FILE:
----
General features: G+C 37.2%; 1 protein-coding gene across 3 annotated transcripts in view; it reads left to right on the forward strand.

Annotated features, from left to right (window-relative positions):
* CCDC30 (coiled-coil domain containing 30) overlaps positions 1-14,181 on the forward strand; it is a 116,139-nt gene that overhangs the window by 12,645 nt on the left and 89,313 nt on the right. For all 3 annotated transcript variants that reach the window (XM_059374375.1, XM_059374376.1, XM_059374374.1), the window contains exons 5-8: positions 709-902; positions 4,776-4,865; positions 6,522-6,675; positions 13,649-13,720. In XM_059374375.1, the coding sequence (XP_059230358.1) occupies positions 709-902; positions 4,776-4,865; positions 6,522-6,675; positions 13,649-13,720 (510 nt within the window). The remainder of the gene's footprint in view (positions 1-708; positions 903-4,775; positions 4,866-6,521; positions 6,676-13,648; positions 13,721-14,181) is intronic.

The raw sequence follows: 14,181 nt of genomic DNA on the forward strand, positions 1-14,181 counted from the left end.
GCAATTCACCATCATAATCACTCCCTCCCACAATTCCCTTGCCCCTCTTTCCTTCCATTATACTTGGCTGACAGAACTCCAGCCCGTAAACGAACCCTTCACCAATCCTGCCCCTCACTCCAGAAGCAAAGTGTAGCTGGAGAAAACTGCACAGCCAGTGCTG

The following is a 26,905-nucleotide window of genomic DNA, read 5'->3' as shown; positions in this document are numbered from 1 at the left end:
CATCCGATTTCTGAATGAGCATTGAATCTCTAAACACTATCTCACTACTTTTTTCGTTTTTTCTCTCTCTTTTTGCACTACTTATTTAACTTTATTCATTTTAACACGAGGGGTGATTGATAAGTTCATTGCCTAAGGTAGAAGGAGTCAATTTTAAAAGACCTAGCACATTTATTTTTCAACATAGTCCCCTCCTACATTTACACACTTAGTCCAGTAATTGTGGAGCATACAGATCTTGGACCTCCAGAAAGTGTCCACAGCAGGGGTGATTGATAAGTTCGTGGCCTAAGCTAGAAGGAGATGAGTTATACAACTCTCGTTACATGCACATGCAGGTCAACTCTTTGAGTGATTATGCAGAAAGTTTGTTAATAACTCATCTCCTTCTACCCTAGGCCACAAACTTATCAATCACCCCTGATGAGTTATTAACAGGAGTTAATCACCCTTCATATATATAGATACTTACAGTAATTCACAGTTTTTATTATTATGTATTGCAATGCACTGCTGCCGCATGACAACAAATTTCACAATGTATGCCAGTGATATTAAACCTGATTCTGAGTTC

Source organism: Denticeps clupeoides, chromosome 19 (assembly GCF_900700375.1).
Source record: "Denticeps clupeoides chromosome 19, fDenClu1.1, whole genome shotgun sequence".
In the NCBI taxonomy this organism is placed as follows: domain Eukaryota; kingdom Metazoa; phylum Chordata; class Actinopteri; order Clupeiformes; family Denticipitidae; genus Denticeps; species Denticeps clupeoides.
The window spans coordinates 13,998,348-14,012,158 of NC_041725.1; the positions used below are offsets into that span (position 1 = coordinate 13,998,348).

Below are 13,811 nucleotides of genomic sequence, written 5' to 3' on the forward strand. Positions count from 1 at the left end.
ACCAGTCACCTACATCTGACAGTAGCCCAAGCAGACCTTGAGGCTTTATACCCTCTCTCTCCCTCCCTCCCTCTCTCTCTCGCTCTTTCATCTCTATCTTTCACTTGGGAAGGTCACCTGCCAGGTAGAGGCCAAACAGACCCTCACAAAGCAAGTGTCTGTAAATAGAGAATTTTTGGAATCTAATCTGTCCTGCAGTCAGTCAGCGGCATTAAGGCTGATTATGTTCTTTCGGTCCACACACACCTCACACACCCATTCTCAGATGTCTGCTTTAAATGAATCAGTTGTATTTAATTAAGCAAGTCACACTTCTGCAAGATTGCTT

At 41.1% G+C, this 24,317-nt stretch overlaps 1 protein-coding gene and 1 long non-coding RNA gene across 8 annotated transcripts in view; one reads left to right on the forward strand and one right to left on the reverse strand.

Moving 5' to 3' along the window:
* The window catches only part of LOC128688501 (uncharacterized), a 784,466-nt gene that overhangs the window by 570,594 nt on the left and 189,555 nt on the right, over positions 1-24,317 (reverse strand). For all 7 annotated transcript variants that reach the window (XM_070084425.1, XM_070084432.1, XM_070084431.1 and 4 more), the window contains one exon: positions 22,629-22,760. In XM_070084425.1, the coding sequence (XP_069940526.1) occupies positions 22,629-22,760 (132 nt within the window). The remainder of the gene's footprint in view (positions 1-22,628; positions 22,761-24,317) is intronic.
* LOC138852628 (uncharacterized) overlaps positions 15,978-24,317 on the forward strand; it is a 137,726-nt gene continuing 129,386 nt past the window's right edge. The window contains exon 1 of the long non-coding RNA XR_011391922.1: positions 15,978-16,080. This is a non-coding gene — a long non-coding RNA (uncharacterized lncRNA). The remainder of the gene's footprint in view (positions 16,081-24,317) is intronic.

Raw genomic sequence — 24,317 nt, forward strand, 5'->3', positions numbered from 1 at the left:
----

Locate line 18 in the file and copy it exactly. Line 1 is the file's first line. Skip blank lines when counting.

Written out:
Raw genomic sequence — 24,317 nt, forward strand, 5'->3', positions numbered from 1 at the left: